We use cookies to ensure that we give you the best experience on our website. If you continue without changing your settings,
we'll assume that you are happy to receive all cookies on the website. Learn more about out privacy policy

x

23-25/10/2014

photo Maciej Zakrzewski
Galleryphoto Maciej Zakrzewski
  • Mansurian / Carter. Orchestra

    performed by:
    l’Autunno Chamber Orchestra
    Adam Mickiewicz University Choir
    (Beata Bielska - preparation)
    Adam Banaszak, conductor 
    Maria Rozynek, sopran
    Maciej Straburzyński, baritone
    Natalia Rubiś, sopran

    Maria Nowak-Walbrodt - violin
    Maria Liszkowska-Sikorska - cello
    Jakub Kaszuba - oboe / English horn
    Paweł Kroczek - clarinet

    programme:
    Elliott Carter Sound Fields
    Elliott Carter Tempo e tempi  
    Tigran Mansurian Requiem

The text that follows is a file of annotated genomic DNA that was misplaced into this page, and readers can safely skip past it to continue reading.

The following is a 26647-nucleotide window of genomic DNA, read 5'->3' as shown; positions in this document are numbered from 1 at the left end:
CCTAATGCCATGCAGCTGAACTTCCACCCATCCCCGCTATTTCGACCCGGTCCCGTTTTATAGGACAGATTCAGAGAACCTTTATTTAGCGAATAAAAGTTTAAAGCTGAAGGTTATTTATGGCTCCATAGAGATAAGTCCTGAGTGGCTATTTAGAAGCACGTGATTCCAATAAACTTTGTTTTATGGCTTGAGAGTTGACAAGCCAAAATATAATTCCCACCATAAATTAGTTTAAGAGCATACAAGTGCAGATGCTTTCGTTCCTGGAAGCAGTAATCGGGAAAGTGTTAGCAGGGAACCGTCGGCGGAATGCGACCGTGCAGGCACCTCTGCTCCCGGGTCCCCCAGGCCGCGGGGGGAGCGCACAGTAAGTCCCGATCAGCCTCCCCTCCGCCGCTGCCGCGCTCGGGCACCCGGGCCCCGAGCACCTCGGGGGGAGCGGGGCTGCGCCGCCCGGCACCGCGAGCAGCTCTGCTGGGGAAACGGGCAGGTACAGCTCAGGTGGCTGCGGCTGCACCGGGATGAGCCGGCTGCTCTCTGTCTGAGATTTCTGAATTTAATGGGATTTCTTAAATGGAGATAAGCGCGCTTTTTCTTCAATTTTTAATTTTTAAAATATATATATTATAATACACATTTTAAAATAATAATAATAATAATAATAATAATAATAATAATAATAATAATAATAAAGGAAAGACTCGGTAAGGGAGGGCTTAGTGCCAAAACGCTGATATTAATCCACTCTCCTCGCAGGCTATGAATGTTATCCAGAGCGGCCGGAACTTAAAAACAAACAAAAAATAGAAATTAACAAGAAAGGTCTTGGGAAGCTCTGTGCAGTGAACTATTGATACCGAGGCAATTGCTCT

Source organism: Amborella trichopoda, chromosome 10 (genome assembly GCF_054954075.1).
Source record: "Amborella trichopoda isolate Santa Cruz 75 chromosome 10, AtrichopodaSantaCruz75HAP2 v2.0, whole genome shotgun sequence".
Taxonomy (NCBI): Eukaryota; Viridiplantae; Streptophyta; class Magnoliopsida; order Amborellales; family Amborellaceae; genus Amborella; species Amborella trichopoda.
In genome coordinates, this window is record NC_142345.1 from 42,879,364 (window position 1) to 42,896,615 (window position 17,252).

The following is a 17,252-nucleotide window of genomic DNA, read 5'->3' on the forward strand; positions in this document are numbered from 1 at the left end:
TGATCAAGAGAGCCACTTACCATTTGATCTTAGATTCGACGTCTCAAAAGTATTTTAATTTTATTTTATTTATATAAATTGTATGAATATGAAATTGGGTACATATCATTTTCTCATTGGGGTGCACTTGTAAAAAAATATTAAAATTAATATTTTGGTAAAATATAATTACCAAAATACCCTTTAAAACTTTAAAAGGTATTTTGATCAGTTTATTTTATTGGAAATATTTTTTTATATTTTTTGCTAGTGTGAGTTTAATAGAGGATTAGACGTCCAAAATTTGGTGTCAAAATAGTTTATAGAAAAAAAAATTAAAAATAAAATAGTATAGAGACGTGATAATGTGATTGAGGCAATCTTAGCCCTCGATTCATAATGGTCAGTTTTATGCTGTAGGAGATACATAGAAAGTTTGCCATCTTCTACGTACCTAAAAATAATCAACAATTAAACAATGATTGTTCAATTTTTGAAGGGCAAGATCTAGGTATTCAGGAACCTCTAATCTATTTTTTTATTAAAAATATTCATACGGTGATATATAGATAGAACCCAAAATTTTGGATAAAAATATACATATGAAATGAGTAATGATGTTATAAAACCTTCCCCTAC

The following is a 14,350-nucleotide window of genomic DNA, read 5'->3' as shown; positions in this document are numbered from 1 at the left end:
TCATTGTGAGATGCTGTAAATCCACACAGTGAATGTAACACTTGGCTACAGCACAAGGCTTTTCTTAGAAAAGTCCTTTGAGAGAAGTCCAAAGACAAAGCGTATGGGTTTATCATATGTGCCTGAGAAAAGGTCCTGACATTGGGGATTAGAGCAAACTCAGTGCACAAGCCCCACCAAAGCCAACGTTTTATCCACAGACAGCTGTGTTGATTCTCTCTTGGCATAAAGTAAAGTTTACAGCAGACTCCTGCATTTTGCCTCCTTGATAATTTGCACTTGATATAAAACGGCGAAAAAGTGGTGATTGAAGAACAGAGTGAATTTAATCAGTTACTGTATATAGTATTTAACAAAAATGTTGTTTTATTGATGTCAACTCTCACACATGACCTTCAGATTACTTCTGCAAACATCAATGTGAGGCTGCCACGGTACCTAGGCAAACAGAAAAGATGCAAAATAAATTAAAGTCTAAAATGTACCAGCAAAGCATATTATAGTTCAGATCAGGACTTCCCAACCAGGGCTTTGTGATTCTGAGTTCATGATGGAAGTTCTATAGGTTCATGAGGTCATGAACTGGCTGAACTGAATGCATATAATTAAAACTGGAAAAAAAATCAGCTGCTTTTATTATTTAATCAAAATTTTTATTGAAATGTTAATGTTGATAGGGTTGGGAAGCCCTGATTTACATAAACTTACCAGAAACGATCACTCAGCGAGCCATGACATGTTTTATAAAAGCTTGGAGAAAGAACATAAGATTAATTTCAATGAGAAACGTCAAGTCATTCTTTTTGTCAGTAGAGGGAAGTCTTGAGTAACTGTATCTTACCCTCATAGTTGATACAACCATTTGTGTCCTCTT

On the first festival night, we had the opportunity to listen to traditional Armenian music recorded by Komitas and arranged by Tigran Mansurian for cello and piano, and to the elegiac String Quartet No. 2, written in memory of the composer’s late friend. Elements of both these pieces are brought together in Mansurian’s Requiem (2011). Composed for soprano and baritone solo, mixed chorus and string orchestra, it is dedicated to the memory of the victims of the genocide committed on Armenians by Young Turks between 1915 and 1917. The trauma caused by this is still perceptible in Armenia, and its most poignant symbol is the sacred Mount Ararat, which dominates the skyline of Armenia’s capital, but is now within the borders of Turkey. Like most Armenians, the story of Tigran Mansurian’s family has also been affected by the Armenian Genocide. He was born in Beirut in 1939, as the son of two of the many refugees that fled Anatolia in the face of the massacres. The Young Turk’s not only caused the death of one and a half million people, but also threatened to completely annihilate Armenian culture and its age-old architectural, literary and musical heritage. One of the many regrettable losses caused by these crimes was Komitas’ library containing the effects of his lifelong studies on traditional Armenian music. When he found out about the destruction of his library, Komitas, who had barely escaped death himself, became severely depressed and did not recover until his death in Villejuif near Paris in 1935.